Mark “Murch” Erhardt and Mike Schmidt are joined by Bastien Teinturier, Fabian Jahr, Ethan Heilman, and Armin Sabouri to discuss Newsletter #274.

The Bitcoin Optech Podcast and transcription content is licensed Creative Commons CC BY-SA 2.0


  • Replacement cycling vulnerability against HTLCs (1:40)

  • Bitcoin UTXO set summary hash replacement (24:21)

  • Research into generic covenants with minimal Script language changes (40:02)

  • Proposed BIP for OP_CAT (45:38)

Selected Q&A from Bitcoin Stack Exchange

  • How does the Branch and Bound coin selection algorithm work? (52:17)

  • Why is each transaction broadcast twice in the Bitcoin network? (54:29)

  • Why are OP_MUL and OP_DIV disabled in Bitcoin? (56:57)

  • Why are hashSequence and hashPrevouts computed separately? (58:56)

  • Why does Miniscript add an extra size check for hash preimage comparisons? (59:52)

  • How can the next block fee be less than the mempool purging fee rate? (1:00:51)

Releases and release candidates


Mike Schmidt: Welcome everybody to Bitcoin Optech Newsletter #274 Recap on Twitter Spaces. Today, we’re going to be discussing the replacement cycling vulnerability in LN which we alluded to last week, including future and current mitigations; we’re going to talk about a bug related to assumeUTXO and some covenants research by Rusty Russell; a proposed BIP for the OP_CAT opcode; some interesting Stack Exchange Q&A; and finally, Bitcoin Core 26.0rc1. I’m Mike Schmidt, I’m a contributor at Optech and Executive Director at Brink funding open-source Bitcoin developers, joined by my co-host, Murch.

Mark Erhardt: Hi, I’m Murch, I work on Bitcoin stuff at Chaincode Labs.

Mike Schmidt: And t-bast.

Bastien Teinturier: Hi, I’m t-Bast, I work on Eclair and the Lightning specification at ACINQ.

Mike Schmidt: Fabien?

Fabian Jahr: Hey, I’m Fabian, I’m sponsored by Brink and I primarily work on Bitcoin Core.

Mike Schmidt: And Ethan, although Ethan plus one.

Ethan Heilman: I’m Ethan, I’m co-founder of BastionZero. I’ve done a bunch of work on the P2P network and atomic swaps.

Mike Schmidt: And does your co-contributor want to introduce themselves as well?

Armin Sabouri: Hey, guys, Armin here. I’m joining as a listener, but I’ll probably speak on Ethan’s mic. I’m working on sidechains at Botanix Labs, and I’ve been working on multisigs for the better part of a decade now. Yeah, thanks for having me today.

Replacement cycling vulnerability against HTLCs

Mike Schmidt: Well, thanks to all our special guests for joining. We’re going to go through the newsletter sequentially here, starting off with three news items that are somewhat related. It is the replacement cycling vulnerability that came out last week against Hash Time Locked Contracts (HTLCs). We had a brief writeup on this in the last newsletter but didn’t have a chance to get into it too deep, because it was announced late in the publication cycle last week. But Dave, the primary author of the newsletter and these news sections, really dug into the details in this week’s writeup breaking the news into three separate sections.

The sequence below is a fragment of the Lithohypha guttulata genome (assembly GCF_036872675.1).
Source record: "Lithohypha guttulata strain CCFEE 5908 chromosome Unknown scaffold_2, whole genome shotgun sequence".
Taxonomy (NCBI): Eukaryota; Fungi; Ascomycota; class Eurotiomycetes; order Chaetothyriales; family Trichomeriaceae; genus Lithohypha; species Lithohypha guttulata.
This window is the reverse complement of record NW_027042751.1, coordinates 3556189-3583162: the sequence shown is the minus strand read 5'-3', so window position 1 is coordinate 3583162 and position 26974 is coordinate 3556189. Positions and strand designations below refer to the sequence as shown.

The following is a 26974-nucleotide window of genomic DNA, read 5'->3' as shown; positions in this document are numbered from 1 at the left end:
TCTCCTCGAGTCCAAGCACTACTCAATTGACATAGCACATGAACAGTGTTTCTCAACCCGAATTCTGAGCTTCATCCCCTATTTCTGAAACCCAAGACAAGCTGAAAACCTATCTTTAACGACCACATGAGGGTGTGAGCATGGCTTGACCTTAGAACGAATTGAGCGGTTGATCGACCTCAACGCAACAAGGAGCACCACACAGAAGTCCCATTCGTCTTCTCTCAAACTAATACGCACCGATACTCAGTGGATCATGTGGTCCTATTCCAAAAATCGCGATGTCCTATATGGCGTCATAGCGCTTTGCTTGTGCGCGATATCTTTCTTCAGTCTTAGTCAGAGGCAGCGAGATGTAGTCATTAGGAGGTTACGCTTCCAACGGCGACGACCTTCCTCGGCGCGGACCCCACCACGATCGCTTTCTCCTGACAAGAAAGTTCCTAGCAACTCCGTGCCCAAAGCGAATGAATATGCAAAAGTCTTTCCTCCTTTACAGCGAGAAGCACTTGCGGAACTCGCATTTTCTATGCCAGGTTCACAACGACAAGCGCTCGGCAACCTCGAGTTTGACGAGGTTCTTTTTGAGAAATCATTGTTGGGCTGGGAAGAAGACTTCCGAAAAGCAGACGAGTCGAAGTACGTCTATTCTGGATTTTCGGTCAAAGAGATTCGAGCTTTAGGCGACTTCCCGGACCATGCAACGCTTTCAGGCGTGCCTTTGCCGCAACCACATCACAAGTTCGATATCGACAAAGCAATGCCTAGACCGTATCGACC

First one is an overview of what is this vulnerability; the second section is what updates have been made to LN implementations so far; and the third section is what ideas are there for additional mitigations. Luckily, we have t-bast, who was able to join us this week, to help unpack the topic. T-bast, maybe let’s start with, what is the vulnerability itself; maybe under what conditions does this vulnerability apply; and how is the attack executed?

Bastien Teinturier: Sure, so first of all, for anyone who hasn’t read it yet, the summary by Dave on the Optech newsletter is really, really great. It really explains all the details and subtleties with some examples. So, it’s really good to read at your own pace if you want to fully understand this. So, the way it works, and it is highlighted a lot in the summary, is that this is an attack on routing nodes. If you are just a wallet, an end node that only sends payments or receives them, you are not affected at all. It’s when routing nodes forward an HTLC and the HTLC expires, they have to close the channel and publish an HTLC timeout transaction to be able to get the HTLC back. And that happens when you, let’s say, are receiving an HTLC on what we will call the upstream channel, and then you are forwarding it on what we call the downstream channel. So, the HTLC expires first on the downstream channel so that you have time to be able to get your funds back onchain for the downstream channel, and then failback the HTLC on the upstream channel without having to close that channel.